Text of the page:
Category Archives: Knitting

Athos, a shawl

I have been away so long, poor blog.  But I have not not been knitting, if you know what I mean.  I continue to knit — a lot.  And work — too much.  And ferry around teenagers (who both have had orthopedic problems since I was last here, thus even more ferrying).  But I am alive and kicking and knitting!

I wanted to show my latest project, as it’s been the result of a lot of plotting and paper and pencil and eraser and knitting (and tinking, occasionally).  After re-reading “The Three Musketeers” recently, a couple knitting friends and I decided that each main character needed a shawl to honor them.  One of my reader-friends made a gorgeous dark silk shawl to evoke Aramis.  My other friend has yet to make her shawl, being busy moving right now.  But I chose Athos, who in some ways is the main character as much as d’Artagnan, and whose story directs the larger story.  As those who have read the book (or seen one of the movies) may remember, a fleur-de-lis plays a significant role in the plot, so I felt that needed to be a presence. Additionally, Athos wore his Musketeers uniform like a shield, or a cloak, hiding his identity. Thus I designed the shawl to evoke images of a musketeer’s tabard.  I used a very old diamond lace stitch pattern, modified to make it work in a shawl, and then used an equally old French pattern of true knitted lace for the edging, one that evoked the mountain that the name Athos came from.

The result?

Athos on display

Gothlet, newly home from camp, graciously modeled it for me.

Athos shawl modeled 1

Athos shawl wingspan

I love it. It turned out almost exactly as I pictured, other than wider and bigger. That’s not a problem, though! I may reknit it in a slightly smaller size, however, to check the yardage and the look. I expect to be working on the pattern thereafter, by popular request….

Winning Team! And a new pattern to celebrate fall.

No, I’m not talking about the Brewers.  Or the Packers.  (Not that they’re not winning teams right now….)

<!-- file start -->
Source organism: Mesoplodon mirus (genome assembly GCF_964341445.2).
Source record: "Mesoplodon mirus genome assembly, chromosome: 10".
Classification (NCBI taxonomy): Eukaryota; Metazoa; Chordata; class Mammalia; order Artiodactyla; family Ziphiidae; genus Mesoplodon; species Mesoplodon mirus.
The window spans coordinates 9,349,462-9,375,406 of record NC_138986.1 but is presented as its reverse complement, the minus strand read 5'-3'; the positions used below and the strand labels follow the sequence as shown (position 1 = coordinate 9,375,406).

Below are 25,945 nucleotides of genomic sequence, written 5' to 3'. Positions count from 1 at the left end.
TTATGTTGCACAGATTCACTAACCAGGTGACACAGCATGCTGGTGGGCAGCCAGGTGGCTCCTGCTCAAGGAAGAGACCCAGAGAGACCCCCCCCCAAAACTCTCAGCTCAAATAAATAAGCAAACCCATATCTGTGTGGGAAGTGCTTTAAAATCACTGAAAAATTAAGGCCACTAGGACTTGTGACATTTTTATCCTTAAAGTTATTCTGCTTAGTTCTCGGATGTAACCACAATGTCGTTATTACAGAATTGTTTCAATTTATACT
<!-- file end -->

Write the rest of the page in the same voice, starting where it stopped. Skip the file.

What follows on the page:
First, though I have not been blogging, I have indeed been knitting.  Knitting a lot, actually.

One of the things I have been knitting, for a brief but intense time, was a dishrag, for DishRag Tag V!  Emily from YarnMiracle once again was kind enough to put this fun and amazing friendly knitting relay on.  On September 21st, the box came:

filled with treats and dishcloth cotton, and a finished dishrag!

These were from my teammate Kirsten in Michigan.  (Our team, number 9 on the list, was called the A-Nine-ilators!)

I picked up the cotton and my needles and began to knit, punctuated with a trip to the first meeting of the year (and my first meeting ever) of the local knitting guild, Three Rivers Knitting Guild.

Though I got it finished and the packaged mailed off via the Automated Postal Center that night, the USPS hijacked our package, holding it in Peoria two days past the promised delivery date.  Oh, no!

But despite this unforeseen delay: thanks to awesome teammates and speedy knitting all along the way,

Our team WON the DishRag Tag!

Woo-hoo!  We mostly won glory, but also very cool knitting bags. (The purple ones are coming to the A-Nine-ilators.)  Thank you, Emily!

Whew!   As the race just ended, to our glory, there is glory in the leaves around us also.  It’s probably peak color here right now, thanks to an early cold snap a couple weeks ago, though right now it’s incredibly warm for October in the midwest.  I haven’t had time for a proper photo shoot, but here are a few photos of trees within a half block of my house:

Maple putting on colors

See the leaves blowing off the trees, below?

(you may have to embiggen)

That was yesterday’s Saturday Sky, by the way.

Lastly, inspired by a ‘homework’ assignment for a Harry Potter-themed competitive knitting group (you would think I’m competitive or something), I just designed a fractal-inspired hat for fall. It’s not truly fractal, but Sierpinski triangles were hard to interpret in hat form. Instead, I modified a stitch pattern from Barbara Walker’s second treasury, frogged a few attempts at semi-clever decreases, and came up with this: